The pros and cons of sun exposure don’t start and end with vitamin D and skin cancer
twas around 15 years ago that Dr. Matt Zirwas, an Ohio-based dermatologist, first noticed something curious about the people he was treating at his clinic.
“The older patients I was seeing [who had] lots of sun damage and lots of skin cancer would be very robust, very energetic people,” he says. These were people who, apart from their skin cancers, tended to be in excellent health and taking very few prescription drugs.
“But then I’d see these people who had beautiful skin and no cancers, and they were very low-energy and taking medications for all these different health problems,” he recalls. He began to wonder whether exposure to ultraviolet (UV) light, mostly from the sun, had more health benefits than he and other experts realized.
When most people consider UV light and its effects, skin cancer and premature aging come to mind. And there’s no question that exposure to the sun, tanning beds, and other sources of UV light damages the skin in ways that promote aging and cancer. That’s why most dermatologists and public health officials recommend that Americans slather sunscreen on exposed skin whenever they leave the house — even in the wintertime — or take other steps to avoid sun exposure.
“The standard line from dermatologists is that no part of your skin should ever be exposed to unprotected sun,” Zirwas says. “And I agree that if you’re talking about preventing skin cancer and aging, you want to avoid the sun.” But his clinical observations made him wonder whether the story on UV light was really all negative, and if a zero-tolerance policy on sun exposure was warranted when taking a broad view of human health.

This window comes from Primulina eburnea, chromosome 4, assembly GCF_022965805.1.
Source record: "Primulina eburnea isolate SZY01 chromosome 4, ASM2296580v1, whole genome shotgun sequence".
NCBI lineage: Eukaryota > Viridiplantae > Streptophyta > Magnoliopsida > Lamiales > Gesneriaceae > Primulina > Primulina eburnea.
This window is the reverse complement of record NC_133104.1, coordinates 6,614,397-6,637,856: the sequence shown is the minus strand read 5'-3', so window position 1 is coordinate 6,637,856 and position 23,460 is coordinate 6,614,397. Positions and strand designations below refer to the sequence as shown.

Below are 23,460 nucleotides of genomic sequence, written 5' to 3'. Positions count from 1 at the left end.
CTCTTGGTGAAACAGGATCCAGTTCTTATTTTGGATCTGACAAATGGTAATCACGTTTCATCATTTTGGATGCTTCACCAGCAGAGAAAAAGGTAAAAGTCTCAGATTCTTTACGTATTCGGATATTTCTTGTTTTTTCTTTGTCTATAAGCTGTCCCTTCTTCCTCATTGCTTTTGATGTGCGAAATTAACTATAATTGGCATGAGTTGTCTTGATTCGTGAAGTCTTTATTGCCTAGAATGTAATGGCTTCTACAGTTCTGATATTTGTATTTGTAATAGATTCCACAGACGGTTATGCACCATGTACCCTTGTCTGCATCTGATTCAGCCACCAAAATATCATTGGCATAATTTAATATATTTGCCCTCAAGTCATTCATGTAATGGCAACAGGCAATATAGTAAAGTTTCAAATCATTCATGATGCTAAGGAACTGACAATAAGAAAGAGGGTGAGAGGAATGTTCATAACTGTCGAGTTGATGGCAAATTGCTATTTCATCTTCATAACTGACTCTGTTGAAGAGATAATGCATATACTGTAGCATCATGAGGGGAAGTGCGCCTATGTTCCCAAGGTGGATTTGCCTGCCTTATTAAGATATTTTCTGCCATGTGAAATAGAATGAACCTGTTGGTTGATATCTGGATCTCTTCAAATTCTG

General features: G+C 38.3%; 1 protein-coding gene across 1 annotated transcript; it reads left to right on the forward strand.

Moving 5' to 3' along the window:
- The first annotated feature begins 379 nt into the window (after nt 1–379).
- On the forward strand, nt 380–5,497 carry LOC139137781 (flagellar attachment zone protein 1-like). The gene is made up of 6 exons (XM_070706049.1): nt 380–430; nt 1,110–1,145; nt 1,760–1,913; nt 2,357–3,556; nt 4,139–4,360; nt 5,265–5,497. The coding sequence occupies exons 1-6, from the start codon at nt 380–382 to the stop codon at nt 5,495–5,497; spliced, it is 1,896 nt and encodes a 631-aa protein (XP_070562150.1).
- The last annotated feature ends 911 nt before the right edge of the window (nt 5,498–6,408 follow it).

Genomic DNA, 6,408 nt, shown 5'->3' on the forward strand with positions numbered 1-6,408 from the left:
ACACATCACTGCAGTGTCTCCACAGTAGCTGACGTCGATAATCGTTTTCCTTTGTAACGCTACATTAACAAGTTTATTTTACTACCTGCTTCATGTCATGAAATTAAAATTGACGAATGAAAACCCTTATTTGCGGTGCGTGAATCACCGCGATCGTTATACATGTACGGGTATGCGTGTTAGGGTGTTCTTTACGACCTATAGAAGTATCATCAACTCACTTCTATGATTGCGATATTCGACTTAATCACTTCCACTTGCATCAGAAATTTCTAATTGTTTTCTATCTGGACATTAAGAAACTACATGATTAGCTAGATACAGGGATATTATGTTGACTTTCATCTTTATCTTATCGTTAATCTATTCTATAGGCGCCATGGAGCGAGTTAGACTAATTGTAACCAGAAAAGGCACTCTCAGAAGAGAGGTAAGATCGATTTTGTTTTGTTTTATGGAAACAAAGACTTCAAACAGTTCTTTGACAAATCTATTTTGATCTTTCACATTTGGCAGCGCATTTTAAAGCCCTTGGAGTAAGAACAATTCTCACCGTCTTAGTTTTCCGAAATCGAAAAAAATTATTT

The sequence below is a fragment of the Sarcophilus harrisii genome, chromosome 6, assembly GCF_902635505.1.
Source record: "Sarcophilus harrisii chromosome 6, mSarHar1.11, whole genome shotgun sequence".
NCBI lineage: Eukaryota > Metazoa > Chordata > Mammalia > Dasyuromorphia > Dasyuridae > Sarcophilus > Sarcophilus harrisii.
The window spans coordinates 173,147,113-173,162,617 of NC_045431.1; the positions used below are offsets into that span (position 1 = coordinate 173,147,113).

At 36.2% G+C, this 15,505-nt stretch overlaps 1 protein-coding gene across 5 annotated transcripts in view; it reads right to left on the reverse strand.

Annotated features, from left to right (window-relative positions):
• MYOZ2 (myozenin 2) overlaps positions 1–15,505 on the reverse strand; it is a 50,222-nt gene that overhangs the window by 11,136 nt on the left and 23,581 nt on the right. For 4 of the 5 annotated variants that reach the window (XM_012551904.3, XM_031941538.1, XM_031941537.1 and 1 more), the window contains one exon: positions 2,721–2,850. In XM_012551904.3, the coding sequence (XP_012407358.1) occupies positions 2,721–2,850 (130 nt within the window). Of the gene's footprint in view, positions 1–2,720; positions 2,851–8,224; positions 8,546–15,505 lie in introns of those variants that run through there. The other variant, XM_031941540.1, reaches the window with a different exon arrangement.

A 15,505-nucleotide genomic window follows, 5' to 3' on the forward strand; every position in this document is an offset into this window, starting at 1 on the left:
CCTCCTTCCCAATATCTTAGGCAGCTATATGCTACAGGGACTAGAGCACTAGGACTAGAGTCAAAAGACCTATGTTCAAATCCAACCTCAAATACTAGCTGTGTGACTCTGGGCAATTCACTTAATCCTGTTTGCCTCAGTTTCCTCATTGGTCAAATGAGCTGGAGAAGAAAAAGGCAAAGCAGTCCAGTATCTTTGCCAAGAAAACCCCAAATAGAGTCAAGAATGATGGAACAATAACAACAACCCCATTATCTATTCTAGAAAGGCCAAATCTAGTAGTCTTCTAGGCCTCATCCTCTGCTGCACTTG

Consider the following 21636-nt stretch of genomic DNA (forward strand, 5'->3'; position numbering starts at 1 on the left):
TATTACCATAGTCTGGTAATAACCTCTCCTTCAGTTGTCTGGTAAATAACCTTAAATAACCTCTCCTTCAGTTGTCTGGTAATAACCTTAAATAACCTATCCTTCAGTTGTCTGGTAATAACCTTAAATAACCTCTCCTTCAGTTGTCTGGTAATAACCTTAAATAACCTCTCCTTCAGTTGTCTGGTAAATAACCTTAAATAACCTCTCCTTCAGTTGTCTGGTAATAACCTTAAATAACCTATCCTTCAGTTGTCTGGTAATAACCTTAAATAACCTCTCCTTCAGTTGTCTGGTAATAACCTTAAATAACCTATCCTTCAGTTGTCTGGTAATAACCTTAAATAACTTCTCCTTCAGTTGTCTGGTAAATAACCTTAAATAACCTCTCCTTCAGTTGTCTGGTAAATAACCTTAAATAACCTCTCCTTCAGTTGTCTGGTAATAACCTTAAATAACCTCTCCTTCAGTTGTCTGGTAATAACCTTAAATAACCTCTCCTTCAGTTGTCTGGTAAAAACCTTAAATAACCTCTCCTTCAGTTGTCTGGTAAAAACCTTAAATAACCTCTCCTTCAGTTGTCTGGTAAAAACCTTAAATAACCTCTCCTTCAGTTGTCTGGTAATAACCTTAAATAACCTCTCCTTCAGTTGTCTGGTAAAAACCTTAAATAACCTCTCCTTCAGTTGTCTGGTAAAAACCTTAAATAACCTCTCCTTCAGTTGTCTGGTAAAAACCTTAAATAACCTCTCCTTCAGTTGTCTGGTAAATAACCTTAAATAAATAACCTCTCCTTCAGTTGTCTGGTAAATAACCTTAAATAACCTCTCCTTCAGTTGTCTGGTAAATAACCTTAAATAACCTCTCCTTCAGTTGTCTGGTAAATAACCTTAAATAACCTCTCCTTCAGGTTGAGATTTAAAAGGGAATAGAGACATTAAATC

“We evolved as outdoor creatures who were exposed to the sun, so it never made sense to me that sun exposure would be all bad,” he says.
Zirwas started reading the published literature on UV exposure and human health. In 2014, a study appeared that Zirwas says changed his thinking from “this is all kind of interesting” to “holy shit!”
That study was published in the Journal of Internal Medicine, and it examined 20 years of health data collected from nearly 30,000 Swedish women. The data included questionnaires that asked women about their sun habits, as well as about their smoking history, alcohol use, body weight, education level, income, and other variables that tend to raise or lower a person’s risk for death.
The study found that the risk of death from all causes approximately doubled among women who tended to avoid the sun compared to women who got the greatest amount of UV exposure — including from both the sun and from tanning beds. The relationship was dose-dependent, the study found, meaning that the more sun a woman reported getting, the lower her risk of death. The protective effect of sun exposure remained significant, even after the study authors adjusted their figures for income, BMI, smoking history, and other factors that could account for their findings.
“If that study’s findings are correct,” Zirwas says, “that means protecting yourself from ultraviolet light could have the same effect on your mortality as deciding to smoke a pack of cigarettes a day.”
“That study,” he adds, “made me say, ‘Oh my God, there has to be a lot more to this story.’”
A case for sun exposure?
Heart disease is the most common cause of death in the United States, according to the U.S. Centers for Disease Control and Prevention (CDC). And that study from Sweden found that a drop in heart-disease deaths among the sun-exposed women was the most significant contributor to their lower mortality rates.